Dream of: 08 April 1996 "Life Estate"

I was standing in the living room of the Gallia County Farmhouse, talking with my father and my grandmother Mabel. We were discussing my grandmother's age – how that she was in her late 80s, and how amazing that she continued to live year after year. I compared her to my father's aunt Dorothy, who I thought was also in her 80s, and to my father's uncle Curt, who I thought was in his 60s, and I decided that my grandmother was the oldest of the three. Yet as old as my grandmother was, she still seemed healthy and energetic; it was difficult to tell how much longer she could live. At the same time, however, my grandmother realized she was approaching the end of her life, and she seemed prepared to go at any time.

My father and I left the Farmhouse together and boarded the front seat of a car which he was driving. It was almost the end of the day and I would be leaving soon; but every time I visited the Farm, my father liked to get into a car and ride around the Farm while he talked with me. So we took off through the grassy fields, with the hills all around us.

As we rode along, my father began talking about the Farm. Although I called it the "Farm," precious little farming went on there. My father didn't live on the Farm, and the Farm's 386 acres were mostly allowed to grow wild. However, my father pointed out that he had employed someone to cut down the grass in the fields so the weeds wouldn't get out of hand. I asked him if he had just left the cut grass lying in the fields instead of making hay out of it and he said that was exactly what he had done.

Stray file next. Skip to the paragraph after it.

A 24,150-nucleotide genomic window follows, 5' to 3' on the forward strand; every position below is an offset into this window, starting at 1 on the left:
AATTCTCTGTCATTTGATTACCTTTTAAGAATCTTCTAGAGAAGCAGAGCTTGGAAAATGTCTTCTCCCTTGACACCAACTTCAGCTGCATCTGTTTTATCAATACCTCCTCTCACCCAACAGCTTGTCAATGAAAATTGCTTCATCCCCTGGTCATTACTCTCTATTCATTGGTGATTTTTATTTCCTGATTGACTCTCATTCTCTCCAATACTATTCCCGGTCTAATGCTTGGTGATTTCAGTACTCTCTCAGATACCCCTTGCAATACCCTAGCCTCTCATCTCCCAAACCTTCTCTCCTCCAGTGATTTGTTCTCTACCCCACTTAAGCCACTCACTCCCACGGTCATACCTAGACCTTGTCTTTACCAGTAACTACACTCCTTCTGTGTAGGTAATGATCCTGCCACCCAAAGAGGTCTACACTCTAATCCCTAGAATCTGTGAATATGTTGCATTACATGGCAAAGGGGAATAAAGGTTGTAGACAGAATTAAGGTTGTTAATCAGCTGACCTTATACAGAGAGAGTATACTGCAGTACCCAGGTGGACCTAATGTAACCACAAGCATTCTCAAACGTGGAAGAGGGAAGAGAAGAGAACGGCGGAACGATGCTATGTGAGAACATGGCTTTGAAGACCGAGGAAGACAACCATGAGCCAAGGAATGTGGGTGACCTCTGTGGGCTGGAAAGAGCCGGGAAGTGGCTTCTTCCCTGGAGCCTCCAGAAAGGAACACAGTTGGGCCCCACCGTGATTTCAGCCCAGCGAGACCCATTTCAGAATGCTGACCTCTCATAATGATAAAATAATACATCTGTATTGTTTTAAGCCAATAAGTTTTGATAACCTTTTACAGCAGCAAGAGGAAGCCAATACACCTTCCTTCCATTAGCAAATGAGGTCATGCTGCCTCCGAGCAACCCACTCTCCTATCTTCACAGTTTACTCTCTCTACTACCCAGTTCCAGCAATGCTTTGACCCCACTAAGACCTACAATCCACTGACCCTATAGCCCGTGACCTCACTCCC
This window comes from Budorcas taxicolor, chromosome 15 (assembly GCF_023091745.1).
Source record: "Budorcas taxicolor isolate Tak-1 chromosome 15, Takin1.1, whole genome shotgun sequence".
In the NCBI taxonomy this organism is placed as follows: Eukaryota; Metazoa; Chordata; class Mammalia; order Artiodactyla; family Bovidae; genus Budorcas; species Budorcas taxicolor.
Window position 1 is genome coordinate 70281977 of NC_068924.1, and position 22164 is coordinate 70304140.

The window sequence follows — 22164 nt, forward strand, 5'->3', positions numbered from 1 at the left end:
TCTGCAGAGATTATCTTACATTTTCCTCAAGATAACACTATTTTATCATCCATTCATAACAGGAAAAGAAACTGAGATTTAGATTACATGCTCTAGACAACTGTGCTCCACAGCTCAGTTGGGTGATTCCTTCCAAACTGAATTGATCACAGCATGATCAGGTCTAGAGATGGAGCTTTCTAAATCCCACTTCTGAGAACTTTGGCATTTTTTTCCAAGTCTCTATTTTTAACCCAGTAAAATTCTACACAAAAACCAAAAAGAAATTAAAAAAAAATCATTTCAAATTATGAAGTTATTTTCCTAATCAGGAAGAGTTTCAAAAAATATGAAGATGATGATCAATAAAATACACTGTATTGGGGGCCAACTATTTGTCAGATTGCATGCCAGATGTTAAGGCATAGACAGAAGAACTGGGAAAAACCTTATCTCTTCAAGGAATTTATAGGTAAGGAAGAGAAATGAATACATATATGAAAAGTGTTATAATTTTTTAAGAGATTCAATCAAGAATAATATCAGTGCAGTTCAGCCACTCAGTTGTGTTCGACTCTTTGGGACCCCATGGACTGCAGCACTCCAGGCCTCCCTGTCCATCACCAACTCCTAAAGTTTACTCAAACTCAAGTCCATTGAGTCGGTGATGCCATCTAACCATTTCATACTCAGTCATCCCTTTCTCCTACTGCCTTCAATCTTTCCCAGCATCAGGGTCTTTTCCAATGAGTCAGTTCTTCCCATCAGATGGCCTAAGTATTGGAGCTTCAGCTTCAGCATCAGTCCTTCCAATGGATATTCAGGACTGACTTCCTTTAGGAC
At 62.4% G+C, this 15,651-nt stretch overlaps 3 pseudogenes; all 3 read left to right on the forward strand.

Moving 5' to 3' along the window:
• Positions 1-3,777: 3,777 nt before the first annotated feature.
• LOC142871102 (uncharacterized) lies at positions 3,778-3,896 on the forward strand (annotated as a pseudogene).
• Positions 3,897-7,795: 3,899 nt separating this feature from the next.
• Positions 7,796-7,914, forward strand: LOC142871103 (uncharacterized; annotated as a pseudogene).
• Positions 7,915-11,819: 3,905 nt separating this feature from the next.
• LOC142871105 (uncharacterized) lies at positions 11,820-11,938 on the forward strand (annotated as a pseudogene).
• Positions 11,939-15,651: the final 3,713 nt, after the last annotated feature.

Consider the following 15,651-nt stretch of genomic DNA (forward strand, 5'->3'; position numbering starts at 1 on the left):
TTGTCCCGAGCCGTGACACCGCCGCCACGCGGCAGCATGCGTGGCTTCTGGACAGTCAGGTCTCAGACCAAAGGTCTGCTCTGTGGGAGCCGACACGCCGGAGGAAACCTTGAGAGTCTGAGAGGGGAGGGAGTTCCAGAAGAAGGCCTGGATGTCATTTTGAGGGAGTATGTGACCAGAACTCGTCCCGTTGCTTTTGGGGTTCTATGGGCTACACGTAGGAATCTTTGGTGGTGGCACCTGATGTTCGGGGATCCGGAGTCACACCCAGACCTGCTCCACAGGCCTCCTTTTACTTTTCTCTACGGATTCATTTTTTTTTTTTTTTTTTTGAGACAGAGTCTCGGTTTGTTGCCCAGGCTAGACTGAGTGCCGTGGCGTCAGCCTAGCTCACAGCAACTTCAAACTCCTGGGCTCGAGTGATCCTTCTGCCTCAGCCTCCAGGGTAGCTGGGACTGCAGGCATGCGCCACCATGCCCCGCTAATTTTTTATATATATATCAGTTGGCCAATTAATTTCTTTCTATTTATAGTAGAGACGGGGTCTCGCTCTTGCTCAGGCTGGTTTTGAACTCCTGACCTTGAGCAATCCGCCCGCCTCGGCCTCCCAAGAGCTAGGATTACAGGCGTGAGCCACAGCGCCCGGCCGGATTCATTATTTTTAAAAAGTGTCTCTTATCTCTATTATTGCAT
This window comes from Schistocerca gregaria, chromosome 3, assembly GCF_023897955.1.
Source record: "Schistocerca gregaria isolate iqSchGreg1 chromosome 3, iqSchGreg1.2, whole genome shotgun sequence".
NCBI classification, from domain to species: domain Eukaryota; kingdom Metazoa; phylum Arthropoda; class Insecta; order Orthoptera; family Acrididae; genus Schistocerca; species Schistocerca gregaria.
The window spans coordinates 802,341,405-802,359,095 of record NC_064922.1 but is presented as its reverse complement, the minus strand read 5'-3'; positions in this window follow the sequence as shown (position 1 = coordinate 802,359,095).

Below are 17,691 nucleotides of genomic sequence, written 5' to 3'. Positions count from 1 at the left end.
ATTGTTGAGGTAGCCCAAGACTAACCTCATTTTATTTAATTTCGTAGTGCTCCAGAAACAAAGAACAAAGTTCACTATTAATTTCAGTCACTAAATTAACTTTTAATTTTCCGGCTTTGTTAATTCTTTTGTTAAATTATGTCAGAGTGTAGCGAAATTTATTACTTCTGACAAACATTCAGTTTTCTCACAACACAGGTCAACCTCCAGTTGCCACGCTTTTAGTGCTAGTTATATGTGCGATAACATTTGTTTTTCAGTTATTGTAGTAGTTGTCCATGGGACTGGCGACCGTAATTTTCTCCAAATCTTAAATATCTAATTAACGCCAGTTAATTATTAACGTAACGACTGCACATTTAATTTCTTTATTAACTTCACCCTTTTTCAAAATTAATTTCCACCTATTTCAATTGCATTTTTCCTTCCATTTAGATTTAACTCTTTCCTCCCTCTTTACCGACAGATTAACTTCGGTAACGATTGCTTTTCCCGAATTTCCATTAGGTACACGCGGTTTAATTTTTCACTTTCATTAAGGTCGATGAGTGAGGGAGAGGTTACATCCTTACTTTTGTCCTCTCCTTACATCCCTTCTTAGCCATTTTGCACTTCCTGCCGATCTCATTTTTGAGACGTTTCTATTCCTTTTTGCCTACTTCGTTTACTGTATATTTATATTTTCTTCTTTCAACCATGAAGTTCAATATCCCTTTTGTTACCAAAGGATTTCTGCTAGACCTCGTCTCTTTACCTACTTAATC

As we continued riding through the fields, I recalled that I wanted to tell my father something about the Farm. I didn't know whether my father had a will, but I had been thinking about the future of the Farm after he died. I knew he wanted the Farm to stay in our family; he was concerned, however, because I didn't have any children, and (because I had long ago had a vasectomy) that I would never have children of my own. It was still possible that I might adopt, but with each passing year, adoption seemed less and less likely. My sister, on the other hand, had three children. I was therefore concerned that my father might incline toward making provision that the Farm would go to my sister and her children, instead of to me.

I thought about how short life was; I myself would soon be passing on. If I were to die, I would leave everything to Carolina. In a way, Carolina was like a daughter to me, since she was only 23 years old – 19 years younger than I. But I understood that my father's feelings toward Carolina weren't so sanguine; he wanted to see the Farm go to his grandchildren and their children and so on.

I had little problem with my father's desires, and I understood how he felt. So in pondering the situation, I had come up with an idea: I would tell my father that he might consider bequeathing the Farm to my sister, but leaving me a life estate in the Farm. Basically a life estate would mean I would have the Farm as long as I was alive, and that at my death the Farm would pass on to my sister and her heirs.

This solution seemed workable to me. I loved the Farm, and I wanted to spend time there, but I didn't have an overwhelming concern about what would happen to the Farm after I died. As long as I had use of the Farm while I was alive, I would be satisfied. At the same time, however, I wanted to stress to my father the words "at least." I wanted him to know that the "least" I wanted him to leave me was a life estate in the Farm; I wanted him to know that if he felt inclined to leave me more than a life estate, I would certainly be happy to receive it.

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